NAIROBI, KENYA: Security agencies have arrested ten suspects and seized more than 200 kilos of ivory and 96 kilos of pangolin scales in a joint operation targeting wildlife trophy dealers and known poachers.
The suspects have featured in the Kenya Wildlife Services list of wanted persons. Also seized were several kilos of rhino.
The ivory was all headed for Asia where there was ready market. All the suspects are facing charges in courts.
KWS has identified an emerging trend in the trafficking of pangolin scales sourced from Central African Republic and smuggled to the far-East through Kenya.
According to KWS, the Pangolin is the world’s most trafficked mammal, increasingly hunted for its meat and scales in some Asian countries.
The latest arrest was on June 27 when six men were arrested after they were found with 216 kilograms of ivory valued at about Sh21 million in a house in Utawala area, Nairobi.
Those caught with the tusks told police they were headed for Hong Kong where the owners had paid for their shipment.
Among those nabbed is Abdinur Ibrahim Ali, a businessman based in Moyale. Police investigations show he works with Guinean nationals based in Uganda as well as Chinese buyers abroad. The ivory he was found with in Utawala Estate had been sourced from the Democratic Republic of Congo, police investigations show.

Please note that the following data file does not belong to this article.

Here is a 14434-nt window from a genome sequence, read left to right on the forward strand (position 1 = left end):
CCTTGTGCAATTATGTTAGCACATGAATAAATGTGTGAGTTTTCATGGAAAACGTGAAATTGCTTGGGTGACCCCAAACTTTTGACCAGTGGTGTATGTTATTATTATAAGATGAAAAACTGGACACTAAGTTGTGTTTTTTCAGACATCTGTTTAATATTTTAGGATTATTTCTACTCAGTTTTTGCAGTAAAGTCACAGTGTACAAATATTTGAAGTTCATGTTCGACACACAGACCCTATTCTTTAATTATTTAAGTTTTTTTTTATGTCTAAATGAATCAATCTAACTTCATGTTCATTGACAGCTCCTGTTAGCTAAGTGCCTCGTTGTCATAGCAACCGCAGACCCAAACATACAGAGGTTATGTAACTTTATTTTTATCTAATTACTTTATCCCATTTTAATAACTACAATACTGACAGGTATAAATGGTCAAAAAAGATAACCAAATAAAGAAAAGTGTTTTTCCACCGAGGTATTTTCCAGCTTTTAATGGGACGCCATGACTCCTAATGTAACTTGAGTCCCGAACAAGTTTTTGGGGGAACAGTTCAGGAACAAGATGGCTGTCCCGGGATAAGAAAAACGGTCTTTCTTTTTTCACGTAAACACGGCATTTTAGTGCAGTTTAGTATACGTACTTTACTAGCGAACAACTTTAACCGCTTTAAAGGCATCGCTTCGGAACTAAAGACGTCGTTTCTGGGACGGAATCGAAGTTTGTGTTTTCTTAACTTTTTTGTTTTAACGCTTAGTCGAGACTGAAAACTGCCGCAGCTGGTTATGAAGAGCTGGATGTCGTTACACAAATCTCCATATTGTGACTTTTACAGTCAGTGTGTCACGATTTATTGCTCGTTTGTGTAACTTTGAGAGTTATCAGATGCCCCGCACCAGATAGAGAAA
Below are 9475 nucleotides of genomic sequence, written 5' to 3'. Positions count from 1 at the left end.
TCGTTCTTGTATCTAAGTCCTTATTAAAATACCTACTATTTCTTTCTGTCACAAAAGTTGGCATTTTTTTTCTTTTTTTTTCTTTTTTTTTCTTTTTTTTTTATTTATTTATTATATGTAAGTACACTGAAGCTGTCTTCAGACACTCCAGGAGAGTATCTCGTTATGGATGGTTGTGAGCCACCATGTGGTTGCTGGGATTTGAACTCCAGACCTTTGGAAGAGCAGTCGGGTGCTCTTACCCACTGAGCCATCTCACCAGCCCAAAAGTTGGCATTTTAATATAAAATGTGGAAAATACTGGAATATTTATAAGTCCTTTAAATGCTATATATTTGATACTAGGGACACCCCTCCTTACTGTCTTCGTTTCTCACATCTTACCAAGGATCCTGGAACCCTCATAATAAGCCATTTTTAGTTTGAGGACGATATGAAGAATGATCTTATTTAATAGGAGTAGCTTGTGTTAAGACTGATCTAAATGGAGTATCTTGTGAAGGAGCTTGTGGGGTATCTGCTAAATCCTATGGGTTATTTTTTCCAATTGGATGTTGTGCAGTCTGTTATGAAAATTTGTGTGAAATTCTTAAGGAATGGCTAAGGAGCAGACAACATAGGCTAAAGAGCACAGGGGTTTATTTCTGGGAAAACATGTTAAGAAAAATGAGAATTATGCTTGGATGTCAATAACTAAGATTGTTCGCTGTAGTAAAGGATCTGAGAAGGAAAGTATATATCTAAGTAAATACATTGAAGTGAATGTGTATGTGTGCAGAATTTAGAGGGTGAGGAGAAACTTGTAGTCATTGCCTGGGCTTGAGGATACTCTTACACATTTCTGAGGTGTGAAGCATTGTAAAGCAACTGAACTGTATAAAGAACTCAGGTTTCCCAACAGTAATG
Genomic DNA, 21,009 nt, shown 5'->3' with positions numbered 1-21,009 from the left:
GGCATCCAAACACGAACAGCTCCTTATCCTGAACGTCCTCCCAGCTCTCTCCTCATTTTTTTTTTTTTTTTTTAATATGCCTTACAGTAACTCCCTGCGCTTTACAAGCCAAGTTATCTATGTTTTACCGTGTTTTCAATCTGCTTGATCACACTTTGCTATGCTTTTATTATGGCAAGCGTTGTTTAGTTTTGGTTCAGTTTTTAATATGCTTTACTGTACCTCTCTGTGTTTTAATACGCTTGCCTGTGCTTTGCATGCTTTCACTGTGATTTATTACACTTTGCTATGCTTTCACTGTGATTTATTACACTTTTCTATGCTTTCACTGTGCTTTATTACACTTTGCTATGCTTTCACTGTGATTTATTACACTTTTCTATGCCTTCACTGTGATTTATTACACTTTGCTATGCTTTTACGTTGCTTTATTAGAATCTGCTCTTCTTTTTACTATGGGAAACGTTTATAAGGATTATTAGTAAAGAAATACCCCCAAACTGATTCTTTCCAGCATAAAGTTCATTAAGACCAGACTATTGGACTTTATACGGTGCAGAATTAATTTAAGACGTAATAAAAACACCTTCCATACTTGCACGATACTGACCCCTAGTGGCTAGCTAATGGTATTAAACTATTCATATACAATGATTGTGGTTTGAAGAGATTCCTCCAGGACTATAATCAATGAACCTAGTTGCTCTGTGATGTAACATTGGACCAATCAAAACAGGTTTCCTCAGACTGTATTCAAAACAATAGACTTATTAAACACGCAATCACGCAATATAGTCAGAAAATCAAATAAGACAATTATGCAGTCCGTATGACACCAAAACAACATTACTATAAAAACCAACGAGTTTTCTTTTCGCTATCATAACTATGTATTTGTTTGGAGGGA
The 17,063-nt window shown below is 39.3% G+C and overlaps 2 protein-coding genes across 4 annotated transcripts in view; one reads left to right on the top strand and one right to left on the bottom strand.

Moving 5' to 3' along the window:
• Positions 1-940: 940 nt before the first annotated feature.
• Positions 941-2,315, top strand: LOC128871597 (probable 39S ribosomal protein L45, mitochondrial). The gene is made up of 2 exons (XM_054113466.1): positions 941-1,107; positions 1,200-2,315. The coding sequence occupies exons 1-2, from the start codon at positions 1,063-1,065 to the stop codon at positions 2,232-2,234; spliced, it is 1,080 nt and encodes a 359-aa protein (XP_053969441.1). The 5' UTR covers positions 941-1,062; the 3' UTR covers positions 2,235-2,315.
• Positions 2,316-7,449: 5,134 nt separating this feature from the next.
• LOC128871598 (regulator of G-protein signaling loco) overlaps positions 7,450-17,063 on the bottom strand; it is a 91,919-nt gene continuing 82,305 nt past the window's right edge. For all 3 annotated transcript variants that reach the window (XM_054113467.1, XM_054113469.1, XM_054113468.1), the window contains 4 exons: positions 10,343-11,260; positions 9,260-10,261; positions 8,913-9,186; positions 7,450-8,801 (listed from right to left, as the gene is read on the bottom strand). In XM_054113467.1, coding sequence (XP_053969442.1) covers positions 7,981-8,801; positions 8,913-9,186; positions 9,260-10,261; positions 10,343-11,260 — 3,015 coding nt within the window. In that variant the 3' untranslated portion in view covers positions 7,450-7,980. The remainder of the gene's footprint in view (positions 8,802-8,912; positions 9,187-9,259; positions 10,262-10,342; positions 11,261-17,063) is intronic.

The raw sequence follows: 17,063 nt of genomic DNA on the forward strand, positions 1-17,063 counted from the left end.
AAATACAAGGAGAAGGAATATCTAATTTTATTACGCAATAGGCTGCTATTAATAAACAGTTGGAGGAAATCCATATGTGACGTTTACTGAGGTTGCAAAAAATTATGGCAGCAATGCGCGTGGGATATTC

Another suspect identified as Ahmed Mohamud Salah alias Ahmed Mahabub Gedi, who is a Somali national with fraudulently acquired Kenyan documents. He is reported to be the link person between Kenyan ivory traders and the far eastern markets of China and Thailand.
He was arrested by police at the Kenya-Namanga border on Saturday July 1, 2017 as he attempted to flee the country.
The KWS also singled out two notorious rhino poachers who have repeatedly sneaked into conservancies in the Mountain Conservation Area (MCA), to harvest rhino horns.
The two were named as Gichobi Mwai and Gerald Nderitu and were arrested following the killing of a rhino at Solio ranch on May 29, 2017. They were found in possession of an illegally acquired rifle which was linked to the poached rhino.
Intelligence sources allude to emerging links between Kenyan ivory dealers and Chinese nationals currently operating in the country using dubious work permits.
Rampant corruption practiced by airline staff working for cargo airlines continues to hamper the war against wildlife trophy trade.
The arrest comes at a time when various agencies are investigating the March 2017 seizure of ivory weighing 117 kgs in Hanoi, Vietnam. The Hanoi seizure was later traced back to Jomo Kenyatta International Airport.
ALSO READ: Conservation of wildlife key to economic, GDP growth